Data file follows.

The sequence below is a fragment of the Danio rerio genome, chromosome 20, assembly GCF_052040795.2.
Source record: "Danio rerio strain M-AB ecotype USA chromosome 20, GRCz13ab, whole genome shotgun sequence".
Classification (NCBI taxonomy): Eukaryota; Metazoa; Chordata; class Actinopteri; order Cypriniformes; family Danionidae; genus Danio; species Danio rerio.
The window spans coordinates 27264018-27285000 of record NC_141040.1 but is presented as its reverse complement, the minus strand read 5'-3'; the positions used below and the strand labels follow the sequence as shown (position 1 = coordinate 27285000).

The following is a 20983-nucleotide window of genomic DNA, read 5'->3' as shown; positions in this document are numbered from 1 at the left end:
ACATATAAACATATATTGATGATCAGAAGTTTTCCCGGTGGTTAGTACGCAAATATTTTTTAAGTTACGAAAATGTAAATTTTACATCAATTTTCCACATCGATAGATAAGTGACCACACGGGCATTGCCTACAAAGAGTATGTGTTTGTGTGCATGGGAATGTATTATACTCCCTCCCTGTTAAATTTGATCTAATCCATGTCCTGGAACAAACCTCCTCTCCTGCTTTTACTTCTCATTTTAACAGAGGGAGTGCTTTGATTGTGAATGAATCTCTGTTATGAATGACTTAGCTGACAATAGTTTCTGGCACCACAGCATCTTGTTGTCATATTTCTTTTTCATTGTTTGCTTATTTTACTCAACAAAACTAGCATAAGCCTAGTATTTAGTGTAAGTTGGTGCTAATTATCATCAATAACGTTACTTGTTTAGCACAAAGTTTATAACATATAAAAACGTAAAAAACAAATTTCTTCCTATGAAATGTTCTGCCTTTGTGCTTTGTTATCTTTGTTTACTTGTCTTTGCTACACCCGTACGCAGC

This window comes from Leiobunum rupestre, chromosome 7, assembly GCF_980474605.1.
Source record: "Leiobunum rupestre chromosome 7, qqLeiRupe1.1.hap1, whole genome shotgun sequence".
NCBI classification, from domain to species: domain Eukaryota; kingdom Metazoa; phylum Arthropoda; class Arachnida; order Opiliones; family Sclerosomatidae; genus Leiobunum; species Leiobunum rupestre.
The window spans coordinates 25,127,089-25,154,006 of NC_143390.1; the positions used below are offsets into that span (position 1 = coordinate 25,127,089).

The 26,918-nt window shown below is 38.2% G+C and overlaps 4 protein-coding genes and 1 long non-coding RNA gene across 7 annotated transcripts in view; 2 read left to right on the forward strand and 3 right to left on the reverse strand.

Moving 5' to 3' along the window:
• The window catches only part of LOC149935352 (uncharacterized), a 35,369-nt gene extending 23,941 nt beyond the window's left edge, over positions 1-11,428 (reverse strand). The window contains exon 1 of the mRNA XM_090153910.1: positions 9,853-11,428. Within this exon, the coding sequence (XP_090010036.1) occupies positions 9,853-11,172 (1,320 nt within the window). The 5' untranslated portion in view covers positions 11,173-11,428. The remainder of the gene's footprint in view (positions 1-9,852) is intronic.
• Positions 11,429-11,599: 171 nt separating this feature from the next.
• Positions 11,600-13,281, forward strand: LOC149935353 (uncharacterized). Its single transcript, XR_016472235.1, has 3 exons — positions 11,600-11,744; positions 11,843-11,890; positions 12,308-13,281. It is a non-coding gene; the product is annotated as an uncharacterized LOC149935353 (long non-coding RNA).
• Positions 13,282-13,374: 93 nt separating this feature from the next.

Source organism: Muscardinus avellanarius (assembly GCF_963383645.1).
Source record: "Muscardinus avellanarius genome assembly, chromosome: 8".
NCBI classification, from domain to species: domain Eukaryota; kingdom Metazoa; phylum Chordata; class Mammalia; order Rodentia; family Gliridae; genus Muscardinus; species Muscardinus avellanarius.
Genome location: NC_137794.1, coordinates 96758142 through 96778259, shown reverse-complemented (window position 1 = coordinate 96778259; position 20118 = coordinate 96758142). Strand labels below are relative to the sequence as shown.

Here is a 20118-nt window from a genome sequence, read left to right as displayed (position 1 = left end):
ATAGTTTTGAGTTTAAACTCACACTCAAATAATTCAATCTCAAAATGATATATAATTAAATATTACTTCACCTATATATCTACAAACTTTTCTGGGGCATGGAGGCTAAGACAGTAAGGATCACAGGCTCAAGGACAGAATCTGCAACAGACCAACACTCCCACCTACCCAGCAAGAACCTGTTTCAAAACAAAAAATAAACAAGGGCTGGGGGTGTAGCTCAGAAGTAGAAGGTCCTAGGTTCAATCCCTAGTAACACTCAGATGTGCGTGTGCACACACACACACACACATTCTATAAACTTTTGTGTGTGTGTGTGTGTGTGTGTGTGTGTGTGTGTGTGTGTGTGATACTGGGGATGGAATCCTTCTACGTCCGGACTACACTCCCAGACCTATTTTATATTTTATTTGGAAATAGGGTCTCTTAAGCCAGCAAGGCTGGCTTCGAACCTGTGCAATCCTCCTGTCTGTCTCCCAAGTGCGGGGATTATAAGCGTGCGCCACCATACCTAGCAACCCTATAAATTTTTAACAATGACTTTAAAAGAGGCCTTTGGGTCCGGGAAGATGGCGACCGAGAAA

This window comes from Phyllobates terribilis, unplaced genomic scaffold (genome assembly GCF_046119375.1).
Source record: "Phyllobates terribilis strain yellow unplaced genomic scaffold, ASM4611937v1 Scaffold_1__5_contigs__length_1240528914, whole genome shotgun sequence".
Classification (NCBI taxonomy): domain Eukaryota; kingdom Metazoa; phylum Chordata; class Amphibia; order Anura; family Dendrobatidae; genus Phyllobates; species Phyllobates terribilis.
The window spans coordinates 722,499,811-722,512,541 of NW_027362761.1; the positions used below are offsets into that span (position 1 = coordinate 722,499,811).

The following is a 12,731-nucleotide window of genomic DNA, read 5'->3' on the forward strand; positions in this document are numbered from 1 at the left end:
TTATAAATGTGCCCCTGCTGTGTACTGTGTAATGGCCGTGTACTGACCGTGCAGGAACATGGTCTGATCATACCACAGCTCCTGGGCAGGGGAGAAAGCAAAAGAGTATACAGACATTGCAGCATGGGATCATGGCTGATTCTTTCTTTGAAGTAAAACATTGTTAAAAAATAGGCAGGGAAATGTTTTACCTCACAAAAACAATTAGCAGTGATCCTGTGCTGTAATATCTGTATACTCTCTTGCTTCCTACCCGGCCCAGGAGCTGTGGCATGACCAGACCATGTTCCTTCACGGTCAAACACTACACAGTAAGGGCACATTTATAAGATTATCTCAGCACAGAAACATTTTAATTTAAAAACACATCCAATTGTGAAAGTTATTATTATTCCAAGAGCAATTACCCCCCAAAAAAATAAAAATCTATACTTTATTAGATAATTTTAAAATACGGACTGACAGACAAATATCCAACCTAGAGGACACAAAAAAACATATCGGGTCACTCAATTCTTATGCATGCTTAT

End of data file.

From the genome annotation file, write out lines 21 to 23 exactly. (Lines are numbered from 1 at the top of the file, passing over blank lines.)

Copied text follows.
Here is a 20118-nt window from a genome sequence, read left to right as displayed (position 1 = left end):
ATAGTTTTGAGTTTAAACTCACACTCAAATAATTCAATCTCAAAATGATATATAATTAAATATTACTTCACCTATATATCTACAAACTTTTCTGGGGCATGGAGGCTAAGACAGTAAGGATCACAGGCTCAAGGACAGAATCTGCAACAGACCAACACTCCCACCTACCCAGCAAGAACCTGTTTCAAAACAAAAAATAAACAAGGGCTGGGGGTGTAGCTCAGAAGTAGAAGGTCCTAGGTTCAATCCCTAGTAACACTCAGATGTGCGTGTGCACACACACACACACACATTCTATAAACTTTTGTGTGTGTGTGTGTGTGTGTGTGTGTGTGTGTGTGTGTGTGTGATACTGGGGATGGAATCCTTCTACGTCCGGACTACACTCCCAGACCTATTTTATATTTTATTTGGAAATAGGGTCTCTTAAGCCAGCAAGGCTGGCTTCGAACCTGTGCAATCCTCCTGTCTGTCTCCCAAGTGCGGGGATTATAAGCGTGCGCCACCATACCTAGCAACCCTATAAATTTTTAACAATGACTTTAAAAGAGGCCTTTGGGTCCGGGAAGATGGCGACCGAGAAA

This window comes from Phyllobates terribilis, unplaced genomic scaffold (genome assembly GCF_046119375.1).